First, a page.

While Halloween can be a fun and exciting time for many people, there are some who don’t care for the holiday. If your elderly relative gets stressed and worried about Halloween, you must take steps to alleviate their concerns. With age, many seniors become uneasy with the idea of Halloween, from strangers coming to the door to the scary imagery and costumes.

It may be impossible to completely shield your aging loved one from Halloween festivities, but you can do a lot to minimize the impact of the holiday on their worries and fears. Here are just a few ideas that you, family members, friends, and elder care providers can implement to help aging adults that don’t like Halloween.

Minimize Decorations

Some people go all out in decorating their homes for Halloween. Your aging relative may not want to do so, or perhaps just the bare minimum. There are plenty of whimsical Halloween decorations that might work. Or, you can stick with a fall or harvest theme that is more general. Some seniors worry about open flames in jack ‘o lanterns causing a fire, and they are right to worry. If your aging relative wants to light pumpkins, there are battery-powered candles to use.

Avoiding Trick or Treaters

For many seniors, the thought of strangers coming to the door over and over worries them greatly. They may feel scared or helpless, or merely annoyed. To deal with trick or treaters, you or an elder care provider can take on candy distribution duties while the elderly adult rests. Another option is to set a candy bowl and a sign by the front door, so trick or treaters can help themselves. Also, if there are no outdoor decorations and the outside lights are off, it’s usually enough to signal trick or treaters to skip the house.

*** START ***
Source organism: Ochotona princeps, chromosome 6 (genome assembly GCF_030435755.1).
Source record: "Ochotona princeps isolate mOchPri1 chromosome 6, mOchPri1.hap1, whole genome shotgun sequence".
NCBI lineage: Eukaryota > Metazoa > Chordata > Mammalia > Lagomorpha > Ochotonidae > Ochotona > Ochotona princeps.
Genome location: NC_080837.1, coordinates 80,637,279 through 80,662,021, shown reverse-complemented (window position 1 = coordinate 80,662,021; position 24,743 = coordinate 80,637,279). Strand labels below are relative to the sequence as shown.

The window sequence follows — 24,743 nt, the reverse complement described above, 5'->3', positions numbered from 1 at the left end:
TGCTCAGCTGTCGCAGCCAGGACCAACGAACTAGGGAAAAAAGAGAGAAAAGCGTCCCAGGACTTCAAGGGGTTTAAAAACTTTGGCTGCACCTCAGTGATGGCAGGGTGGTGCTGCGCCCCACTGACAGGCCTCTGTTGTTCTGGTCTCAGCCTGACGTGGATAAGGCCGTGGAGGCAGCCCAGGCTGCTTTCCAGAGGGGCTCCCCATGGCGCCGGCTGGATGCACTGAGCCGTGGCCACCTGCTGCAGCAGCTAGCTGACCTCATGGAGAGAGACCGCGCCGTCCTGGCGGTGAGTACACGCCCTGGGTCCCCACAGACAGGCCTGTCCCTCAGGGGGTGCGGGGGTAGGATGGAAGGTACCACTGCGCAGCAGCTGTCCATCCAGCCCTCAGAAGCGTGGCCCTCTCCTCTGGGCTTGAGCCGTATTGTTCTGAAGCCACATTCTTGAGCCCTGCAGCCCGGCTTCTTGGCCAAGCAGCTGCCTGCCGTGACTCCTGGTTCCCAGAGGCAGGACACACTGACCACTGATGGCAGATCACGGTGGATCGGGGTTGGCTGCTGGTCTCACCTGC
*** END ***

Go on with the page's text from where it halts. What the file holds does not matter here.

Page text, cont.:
Halloween Parties and Events

Many people host Halloween parties and events, from friends and family to community centers. If your elderly relative really doesn’t care for the imagery or it is triggering in some way, you can do a lot to help them avoid it. If they normally go grocery shopping, but the stores are all decorated, volunteer to do it for them or ask the elder care provider to go alone. Focus on family-friendly Halloween gatherings, where the atmosphere is child-friendly and not likely to have disturbing images or costumes.

Being Alone

For many reasons, Halloween is simply scary for many seniors. The days are getting shorter and the weather turns colder, bringing more storms and strange noises. Many elderly adults feel uneasy and worried about mischief or crime on and around Halloween. If your aging relative is quite nervous about being alone, arrange for yourself, family members or an elder care provider to stay with them. Senior homes are often targeted for break-ins, so having another person around to show activity is a wonderful way to keep problems at bay.

For elder care in Southern NJ and the surrounding areas, call and talk to us at Home to Stay Healthcare Solutions (856) 321-1500.